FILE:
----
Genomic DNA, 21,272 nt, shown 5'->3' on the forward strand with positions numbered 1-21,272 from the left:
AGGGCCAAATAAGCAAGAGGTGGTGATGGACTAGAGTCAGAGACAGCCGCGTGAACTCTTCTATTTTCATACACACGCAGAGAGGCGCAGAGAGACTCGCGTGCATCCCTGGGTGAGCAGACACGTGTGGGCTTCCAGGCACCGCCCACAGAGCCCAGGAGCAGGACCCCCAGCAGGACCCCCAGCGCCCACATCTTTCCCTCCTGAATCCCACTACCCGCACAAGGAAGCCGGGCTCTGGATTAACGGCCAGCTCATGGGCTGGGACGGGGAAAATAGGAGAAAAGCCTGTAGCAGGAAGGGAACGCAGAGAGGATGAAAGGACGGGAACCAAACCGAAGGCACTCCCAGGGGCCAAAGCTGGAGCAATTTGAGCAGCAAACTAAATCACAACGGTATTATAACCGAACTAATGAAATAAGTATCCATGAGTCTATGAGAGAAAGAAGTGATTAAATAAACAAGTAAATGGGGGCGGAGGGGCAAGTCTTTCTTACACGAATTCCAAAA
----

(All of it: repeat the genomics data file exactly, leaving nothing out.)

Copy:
Genomic DNA, 21,272 nt, shown 5'->3' on the forward strand with positions numbered 1-21,272 from the left:
AGGGCCAAATAAGCAAGAGGTGGTGATGGACTAGAGTCAGAGACAGCCGCGTGAACTCTTCTATTTTCATACACACGCAGAGAGGCGCAGAGAGACTCGCGTGCATCCCTGGGTGAGCAGACACGTGTGGGCTTCCAGGCACCGCCCACAGAGCCCAGGAGCAGGACCCCCAGCAGGACCCCCAGCGCCCACATCTTTCCCTCCTGAATCCCACTACCCGCACAAGGAAGCCGGGCTCTGGATTAACGGCCAGCTCATGGGCTGGGACGGGGAAAATAGGAGAAAAGCCTGTAGCAGGAAGGGAACGCAGAGAGGATGAAAGGACGGGAACCAAACCGAAGGCACTCCCAGGGGCCAAAGCTGGAGCAATTTGAGCAGCAAACTAAATCACAACGGTATTATAACCGAACTAATGAAATAAGTATCCATGAGTCTATGAGAGAAAGAAGTGATTAAATAAACAAGTAAATGGGGGCGGAGGGGCAAGTCTTTCTTACACGAATTCCAAAA